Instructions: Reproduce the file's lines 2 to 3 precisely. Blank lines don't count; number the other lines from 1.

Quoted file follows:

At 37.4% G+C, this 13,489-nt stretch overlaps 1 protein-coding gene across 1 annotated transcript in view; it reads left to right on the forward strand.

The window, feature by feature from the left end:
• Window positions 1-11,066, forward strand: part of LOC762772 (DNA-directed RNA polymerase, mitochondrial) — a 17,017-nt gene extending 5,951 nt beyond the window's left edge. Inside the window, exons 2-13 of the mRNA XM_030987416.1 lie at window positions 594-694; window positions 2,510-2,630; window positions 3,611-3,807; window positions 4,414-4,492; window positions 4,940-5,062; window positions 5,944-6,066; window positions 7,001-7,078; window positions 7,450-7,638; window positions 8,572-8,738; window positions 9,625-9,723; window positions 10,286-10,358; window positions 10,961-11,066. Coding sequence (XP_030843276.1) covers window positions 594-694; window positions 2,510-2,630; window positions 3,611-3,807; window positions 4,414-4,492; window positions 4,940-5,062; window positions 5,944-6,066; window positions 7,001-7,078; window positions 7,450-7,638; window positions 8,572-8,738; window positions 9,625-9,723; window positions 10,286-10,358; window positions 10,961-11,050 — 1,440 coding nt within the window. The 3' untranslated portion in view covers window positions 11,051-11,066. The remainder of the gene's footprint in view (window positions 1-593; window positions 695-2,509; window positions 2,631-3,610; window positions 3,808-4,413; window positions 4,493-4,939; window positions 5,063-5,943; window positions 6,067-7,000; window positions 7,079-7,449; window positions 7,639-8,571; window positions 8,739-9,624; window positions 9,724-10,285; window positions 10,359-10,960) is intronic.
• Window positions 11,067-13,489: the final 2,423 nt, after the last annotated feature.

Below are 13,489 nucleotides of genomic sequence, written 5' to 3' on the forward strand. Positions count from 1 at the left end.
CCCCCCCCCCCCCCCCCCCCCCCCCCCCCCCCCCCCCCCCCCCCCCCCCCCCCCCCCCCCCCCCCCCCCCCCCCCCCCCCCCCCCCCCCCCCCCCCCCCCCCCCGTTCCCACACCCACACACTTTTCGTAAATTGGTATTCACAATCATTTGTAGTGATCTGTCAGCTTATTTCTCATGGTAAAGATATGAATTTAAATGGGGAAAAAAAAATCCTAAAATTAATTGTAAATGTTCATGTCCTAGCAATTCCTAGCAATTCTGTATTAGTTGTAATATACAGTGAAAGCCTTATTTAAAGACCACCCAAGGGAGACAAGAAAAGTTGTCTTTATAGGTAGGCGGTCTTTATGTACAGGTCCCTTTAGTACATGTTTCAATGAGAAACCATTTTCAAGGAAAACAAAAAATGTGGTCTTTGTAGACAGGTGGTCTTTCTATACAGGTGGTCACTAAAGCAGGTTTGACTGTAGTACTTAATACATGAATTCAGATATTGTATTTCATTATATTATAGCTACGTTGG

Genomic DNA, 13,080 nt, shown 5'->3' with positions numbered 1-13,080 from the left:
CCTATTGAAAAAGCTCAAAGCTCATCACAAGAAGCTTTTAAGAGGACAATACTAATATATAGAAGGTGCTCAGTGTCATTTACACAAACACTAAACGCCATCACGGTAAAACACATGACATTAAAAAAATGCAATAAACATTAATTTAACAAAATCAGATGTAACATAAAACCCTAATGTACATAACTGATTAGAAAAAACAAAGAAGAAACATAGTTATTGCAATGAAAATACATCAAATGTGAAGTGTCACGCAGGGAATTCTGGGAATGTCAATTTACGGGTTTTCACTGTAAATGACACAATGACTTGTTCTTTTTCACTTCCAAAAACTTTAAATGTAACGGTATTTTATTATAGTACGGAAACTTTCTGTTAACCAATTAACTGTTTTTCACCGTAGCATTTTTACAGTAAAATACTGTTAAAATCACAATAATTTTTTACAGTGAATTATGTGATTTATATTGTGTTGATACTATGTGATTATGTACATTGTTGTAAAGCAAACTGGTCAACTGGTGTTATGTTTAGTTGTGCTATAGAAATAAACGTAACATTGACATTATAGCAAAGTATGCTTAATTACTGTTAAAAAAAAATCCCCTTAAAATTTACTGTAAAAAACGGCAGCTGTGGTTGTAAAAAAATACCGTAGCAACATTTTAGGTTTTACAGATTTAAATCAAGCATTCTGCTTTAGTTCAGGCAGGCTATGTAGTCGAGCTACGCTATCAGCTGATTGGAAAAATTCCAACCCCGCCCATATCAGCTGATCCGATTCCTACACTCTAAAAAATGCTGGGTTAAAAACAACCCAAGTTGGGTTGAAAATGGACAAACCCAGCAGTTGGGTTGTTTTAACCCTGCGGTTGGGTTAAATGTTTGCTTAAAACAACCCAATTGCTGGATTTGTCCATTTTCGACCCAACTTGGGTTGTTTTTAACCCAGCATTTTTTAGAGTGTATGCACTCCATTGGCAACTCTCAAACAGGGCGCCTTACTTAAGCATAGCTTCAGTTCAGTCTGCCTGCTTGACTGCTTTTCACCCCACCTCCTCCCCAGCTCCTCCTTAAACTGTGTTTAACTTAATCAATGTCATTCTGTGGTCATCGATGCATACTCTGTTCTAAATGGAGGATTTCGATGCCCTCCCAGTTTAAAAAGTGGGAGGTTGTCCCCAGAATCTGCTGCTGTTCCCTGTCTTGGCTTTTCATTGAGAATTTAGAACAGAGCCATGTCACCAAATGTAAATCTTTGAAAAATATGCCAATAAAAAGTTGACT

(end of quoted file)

The window, feature by feature from the left end:
• Window positions 1-11,066, forward strand: part of LOC762772 (DNA-directed RNA polymerase, mitochondrial) — a 17,017-nt gene extending 5,951 nt beyond the window's left edge. Inside the window, exons 2-13 of the mRNA XM_030987416.1 lie at window positions 594-694; window positions 2,510-2,630; window positions 3,611-3,807; window positions 4,414-4,492; window positions 4,940-5,062; window positions 5,944-6,066; window positions 7,001-7,078; window positions 7,450-7,638; window positions 8,572-8,738; window positions 9,625-9,723; window positions 10,286-10,358; window positions 10,961-11,066. Coding sequence (XP_030843276.1) covers window positions 594-694; window positions 2,510-2,630; window positions 3,611-3,807; window positions 4,414-4,492; window positions 4,940-5,062; window positions 5,944-6,066; window positions 7,001-7,078; window positions 7,450-7,638; window positions 8,572-8,738; window positions 9,625-9,723; window positions 10,286-10,358; window positions 10,961-11,050 — 1,440 coding nt within the window. The 3' untranslated portion in view covers window positions 11,051-11,066. The remainder of the gene's footprint in view (window positions 1-593; window positions 695-2,509; window positions 2,631-3,610; window positions 3,808-4,413; window positions 4,493-4,939; window positions 5,063-5,943; window positions 6,067-7,000; window positions 7,079-7,449; window positions 7,639-8,571; window positions 8,739-9,624; window positions 9,724-10,285; window positions 10,359-10,960) is intronic.